The first two Arkham games were developed by Rocksteady, and they were phenomenal. They sold well, were reviewed well, and are remembered well. They hold up both in terms of gameplay and as a vehicle for Batman stories. That’s pretty much a best-case scenario. Sure, you can nitpick the games (I sure did) and talk about how they could be improved, but at some point you’re kind of wishing for the moon when you’ve already been given the sun. They are not perfect games, but they shine bright compared to their contemporaries.
So it was kind of surprising to me when Batman: Arkham Origins was handed off to Warner Brothers Games Montréal. Note that since Warner Brothers is also the publisher, the result is that this newest game is more “in-house”, from the perspective of the people that own the Batman franchise. I’ve read some rumors, but they don’t say much and don’t really hint at the “why” behind this move.
Why change developers when the series was doing so well?
I imagine that WB handed the already successful title to another team in the hopes that they could simply copy what Rocksteady had already established. Meanwhile, WB gave the team at Rocksteady the task of creating gameplay for (say) Superman, in the hopes that they will “get” Supes just as well as they did the Dark Knight.
This makes sense according to the risk-averse thinking of publishers. Sure, this can still end badly. Maybe a new team won’t copy the formula properly and we’ll end up with a malformed Batman game, and maybe the lightning won’t strike twice at Rocksteady. Still, if you’re never looking beyond the next release then this move makes the most sense.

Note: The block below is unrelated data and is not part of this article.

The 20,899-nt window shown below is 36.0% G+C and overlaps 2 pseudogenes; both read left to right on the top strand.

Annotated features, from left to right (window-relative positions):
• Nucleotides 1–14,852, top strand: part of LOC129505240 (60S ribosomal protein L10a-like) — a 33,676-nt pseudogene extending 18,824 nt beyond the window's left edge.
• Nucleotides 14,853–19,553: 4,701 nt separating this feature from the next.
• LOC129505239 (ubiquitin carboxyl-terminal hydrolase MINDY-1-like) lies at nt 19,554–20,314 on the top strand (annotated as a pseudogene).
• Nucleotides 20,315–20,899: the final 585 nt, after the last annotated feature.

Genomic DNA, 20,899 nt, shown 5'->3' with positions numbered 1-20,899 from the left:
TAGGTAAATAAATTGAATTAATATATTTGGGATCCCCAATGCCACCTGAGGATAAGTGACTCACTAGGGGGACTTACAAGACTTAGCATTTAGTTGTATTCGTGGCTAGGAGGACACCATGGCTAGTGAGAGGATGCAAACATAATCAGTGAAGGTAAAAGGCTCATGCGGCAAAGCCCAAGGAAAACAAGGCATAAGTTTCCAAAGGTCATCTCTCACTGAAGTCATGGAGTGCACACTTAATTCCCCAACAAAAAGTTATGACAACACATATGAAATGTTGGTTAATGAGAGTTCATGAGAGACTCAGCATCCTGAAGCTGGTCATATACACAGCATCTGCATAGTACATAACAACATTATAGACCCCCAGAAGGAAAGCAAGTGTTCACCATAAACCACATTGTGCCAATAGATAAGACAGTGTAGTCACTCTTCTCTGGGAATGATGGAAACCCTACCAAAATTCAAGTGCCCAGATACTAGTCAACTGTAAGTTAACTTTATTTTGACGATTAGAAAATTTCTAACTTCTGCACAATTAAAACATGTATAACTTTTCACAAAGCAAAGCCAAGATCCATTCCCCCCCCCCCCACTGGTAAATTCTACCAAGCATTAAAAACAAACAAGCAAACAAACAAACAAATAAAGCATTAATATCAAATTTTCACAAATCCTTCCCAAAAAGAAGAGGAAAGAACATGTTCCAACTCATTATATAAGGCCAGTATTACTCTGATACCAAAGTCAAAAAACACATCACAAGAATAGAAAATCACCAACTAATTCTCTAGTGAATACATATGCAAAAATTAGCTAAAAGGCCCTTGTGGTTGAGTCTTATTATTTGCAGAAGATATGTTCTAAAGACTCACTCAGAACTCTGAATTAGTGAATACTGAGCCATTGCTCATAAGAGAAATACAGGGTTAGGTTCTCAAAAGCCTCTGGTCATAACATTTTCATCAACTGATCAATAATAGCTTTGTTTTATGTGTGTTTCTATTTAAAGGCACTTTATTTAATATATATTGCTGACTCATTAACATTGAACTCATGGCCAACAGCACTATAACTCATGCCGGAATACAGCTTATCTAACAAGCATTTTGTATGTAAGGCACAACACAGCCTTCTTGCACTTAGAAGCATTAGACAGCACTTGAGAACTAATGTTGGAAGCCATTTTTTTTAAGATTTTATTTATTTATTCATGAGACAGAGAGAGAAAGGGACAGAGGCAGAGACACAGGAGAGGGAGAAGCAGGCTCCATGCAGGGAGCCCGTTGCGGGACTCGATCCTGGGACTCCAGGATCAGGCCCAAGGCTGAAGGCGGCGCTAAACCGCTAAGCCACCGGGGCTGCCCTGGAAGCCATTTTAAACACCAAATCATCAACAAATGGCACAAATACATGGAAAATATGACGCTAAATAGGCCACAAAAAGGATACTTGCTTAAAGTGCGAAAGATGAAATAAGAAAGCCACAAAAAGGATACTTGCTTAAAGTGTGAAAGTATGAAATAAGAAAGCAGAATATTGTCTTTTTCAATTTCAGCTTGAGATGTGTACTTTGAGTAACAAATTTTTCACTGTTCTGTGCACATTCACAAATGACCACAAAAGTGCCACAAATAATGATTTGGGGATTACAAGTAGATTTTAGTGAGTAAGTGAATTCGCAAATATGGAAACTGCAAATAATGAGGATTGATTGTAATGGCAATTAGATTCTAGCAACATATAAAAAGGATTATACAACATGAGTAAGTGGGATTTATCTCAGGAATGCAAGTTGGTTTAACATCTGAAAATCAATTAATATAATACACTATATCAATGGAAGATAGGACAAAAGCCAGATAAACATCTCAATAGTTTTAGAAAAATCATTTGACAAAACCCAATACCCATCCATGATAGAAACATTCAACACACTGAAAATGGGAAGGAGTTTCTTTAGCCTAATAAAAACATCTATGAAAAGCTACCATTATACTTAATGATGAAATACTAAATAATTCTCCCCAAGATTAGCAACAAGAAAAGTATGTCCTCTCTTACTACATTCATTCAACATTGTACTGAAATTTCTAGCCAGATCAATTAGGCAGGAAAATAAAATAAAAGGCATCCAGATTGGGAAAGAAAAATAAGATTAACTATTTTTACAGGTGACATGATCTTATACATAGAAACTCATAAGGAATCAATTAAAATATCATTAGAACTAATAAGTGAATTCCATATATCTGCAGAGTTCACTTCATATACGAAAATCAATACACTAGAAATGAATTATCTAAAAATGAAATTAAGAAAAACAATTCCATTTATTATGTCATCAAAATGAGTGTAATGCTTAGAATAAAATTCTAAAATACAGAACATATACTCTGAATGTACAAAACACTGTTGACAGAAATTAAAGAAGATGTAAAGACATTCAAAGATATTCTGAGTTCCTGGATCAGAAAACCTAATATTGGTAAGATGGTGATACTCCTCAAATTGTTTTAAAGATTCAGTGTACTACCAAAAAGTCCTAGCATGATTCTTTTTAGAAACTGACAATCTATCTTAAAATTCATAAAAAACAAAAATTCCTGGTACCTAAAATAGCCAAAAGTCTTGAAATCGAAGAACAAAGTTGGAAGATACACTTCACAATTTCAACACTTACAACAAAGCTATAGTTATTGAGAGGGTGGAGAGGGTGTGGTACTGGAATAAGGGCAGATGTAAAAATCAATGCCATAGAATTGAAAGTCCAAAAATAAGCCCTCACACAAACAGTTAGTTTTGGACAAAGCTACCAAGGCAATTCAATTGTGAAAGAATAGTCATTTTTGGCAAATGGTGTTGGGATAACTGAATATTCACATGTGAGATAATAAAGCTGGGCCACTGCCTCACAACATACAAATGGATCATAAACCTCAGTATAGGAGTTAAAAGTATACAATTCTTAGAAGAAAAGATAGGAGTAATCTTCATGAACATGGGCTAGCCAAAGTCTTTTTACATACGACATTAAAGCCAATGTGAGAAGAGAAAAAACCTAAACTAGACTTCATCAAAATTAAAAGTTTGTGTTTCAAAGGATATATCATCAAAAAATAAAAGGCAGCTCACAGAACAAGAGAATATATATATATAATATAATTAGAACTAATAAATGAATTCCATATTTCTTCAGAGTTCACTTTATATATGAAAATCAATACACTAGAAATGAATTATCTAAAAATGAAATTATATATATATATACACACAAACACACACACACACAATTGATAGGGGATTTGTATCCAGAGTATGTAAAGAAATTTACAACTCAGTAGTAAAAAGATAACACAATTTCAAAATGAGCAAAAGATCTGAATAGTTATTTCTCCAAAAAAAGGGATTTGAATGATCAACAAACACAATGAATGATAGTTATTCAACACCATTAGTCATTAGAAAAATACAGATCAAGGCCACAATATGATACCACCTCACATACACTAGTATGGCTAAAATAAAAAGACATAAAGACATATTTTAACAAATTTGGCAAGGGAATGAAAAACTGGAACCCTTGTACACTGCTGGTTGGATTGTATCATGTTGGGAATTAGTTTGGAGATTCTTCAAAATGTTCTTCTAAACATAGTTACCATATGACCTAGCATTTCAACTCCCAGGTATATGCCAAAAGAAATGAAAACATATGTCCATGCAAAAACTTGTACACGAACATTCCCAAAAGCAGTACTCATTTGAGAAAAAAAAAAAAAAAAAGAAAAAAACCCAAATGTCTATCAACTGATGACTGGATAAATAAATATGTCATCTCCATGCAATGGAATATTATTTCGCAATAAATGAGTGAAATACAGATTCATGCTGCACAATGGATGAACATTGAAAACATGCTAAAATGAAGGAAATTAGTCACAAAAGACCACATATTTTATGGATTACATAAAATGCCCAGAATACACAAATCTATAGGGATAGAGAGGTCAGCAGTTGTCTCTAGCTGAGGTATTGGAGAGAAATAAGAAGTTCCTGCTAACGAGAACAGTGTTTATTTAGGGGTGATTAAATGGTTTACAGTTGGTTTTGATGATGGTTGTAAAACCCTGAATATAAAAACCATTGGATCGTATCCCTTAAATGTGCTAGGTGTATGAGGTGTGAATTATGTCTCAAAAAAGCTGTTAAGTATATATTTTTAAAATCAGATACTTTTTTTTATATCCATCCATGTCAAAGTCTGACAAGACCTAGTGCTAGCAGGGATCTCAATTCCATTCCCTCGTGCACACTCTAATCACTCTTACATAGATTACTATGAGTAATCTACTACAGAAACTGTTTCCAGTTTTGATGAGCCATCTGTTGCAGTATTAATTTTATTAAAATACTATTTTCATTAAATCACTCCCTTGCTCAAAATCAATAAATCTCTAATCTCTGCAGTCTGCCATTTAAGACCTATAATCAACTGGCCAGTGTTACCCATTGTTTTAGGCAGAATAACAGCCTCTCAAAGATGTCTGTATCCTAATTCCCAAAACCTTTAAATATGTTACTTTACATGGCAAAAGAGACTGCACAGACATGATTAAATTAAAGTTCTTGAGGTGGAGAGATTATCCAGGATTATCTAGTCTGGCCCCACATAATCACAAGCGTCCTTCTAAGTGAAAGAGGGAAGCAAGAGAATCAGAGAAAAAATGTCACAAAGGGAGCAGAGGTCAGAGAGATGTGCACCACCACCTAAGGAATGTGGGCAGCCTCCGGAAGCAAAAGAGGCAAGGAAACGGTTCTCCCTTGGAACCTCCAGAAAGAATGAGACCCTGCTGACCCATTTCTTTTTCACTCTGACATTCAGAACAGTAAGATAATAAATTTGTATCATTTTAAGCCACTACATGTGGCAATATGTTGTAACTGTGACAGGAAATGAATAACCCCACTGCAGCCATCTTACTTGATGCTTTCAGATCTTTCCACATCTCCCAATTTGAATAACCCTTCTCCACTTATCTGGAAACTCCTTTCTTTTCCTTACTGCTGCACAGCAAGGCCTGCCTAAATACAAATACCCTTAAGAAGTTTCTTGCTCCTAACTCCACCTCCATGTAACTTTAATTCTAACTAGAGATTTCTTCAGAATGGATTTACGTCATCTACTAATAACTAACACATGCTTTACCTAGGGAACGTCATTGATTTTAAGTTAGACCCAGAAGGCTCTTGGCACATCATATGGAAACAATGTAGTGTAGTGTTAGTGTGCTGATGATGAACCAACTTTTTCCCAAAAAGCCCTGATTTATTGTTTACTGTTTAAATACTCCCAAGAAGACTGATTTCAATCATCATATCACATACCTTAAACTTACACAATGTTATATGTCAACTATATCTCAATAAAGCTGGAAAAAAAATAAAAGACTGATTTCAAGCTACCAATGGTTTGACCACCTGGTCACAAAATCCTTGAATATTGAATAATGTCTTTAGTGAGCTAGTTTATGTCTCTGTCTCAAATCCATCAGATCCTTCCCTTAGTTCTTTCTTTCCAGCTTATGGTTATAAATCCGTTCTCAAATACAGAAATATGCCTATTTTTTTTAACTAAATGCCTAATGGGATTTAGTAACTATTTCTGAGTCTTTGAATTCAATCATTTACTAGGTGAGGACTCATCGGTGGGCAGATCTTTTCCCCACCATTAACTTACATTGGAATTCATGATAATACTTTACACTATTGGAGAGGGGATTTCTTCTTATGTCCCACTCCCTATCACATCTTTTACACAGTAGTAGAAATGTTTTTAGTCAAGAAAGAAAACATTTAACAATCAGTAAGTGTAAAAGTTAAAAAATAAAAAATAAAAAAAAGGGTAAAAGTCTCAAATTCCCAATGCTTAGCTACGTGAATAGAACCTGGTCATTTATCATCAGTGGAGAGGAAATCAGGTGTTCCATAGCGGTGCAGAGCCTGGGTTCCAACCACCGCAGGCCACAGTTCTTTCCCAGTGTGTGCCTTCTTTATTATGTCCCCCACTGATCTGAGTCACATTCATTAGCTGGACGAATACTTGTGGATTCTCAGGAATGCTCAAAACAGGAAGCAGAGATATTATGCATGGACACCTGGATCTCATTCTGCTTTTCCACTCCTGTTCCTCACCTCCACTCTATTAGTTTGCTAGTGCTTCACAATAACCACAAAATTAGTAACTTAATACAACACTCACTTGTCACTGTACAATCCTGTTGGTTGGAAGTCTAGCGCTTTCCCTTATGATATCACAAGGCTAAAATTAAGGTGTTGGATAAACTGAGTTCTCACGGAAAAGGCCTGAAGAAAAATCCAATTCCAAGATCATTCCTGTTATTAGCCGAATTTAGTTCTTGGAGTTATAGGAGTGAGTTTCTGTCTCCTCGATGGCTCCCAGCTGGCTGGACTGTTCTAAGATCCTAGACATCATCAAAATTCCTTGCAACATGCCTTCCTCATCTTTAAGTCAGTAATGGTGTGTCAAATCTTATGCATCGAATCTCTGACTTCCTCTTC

Further conjecture: I’d predict that Rocksteady is either working on Green Lantern or Superman, since those two are the ones that have been turned into movies recently. Superman is problematic because the guy is so amazingly powerful that it’s hard to design a game where the player can fight “mooks”, or needs to hit anything more than once. Green Lantern is problematic for other reasons.
I wasn’t crazy about the idea of making the next Arkham game a prequel, but I understand why WBGM did it. It let them hide all the seams between the old and new. We could talk for ages about the external factors that sort of painted this new team into a design corner: The departure of key voice actors, the way Mark Hamil’s Joker stole the show last time around, the scope and lore of the previous games, the influence and expectations of the Christopher Nolan movies and the New 52 being blended with the classic Bat-lore in the minds of the public. All of these forces – mixed with general expectation that the scope of the game needs to keep expanding with each iteration – really trapped WBGM with regard to what the game needed to be about, where it needed to take place, and who could be in it. Moving into prequel territory freed them from some constraints. Most notably, it let them use Joker.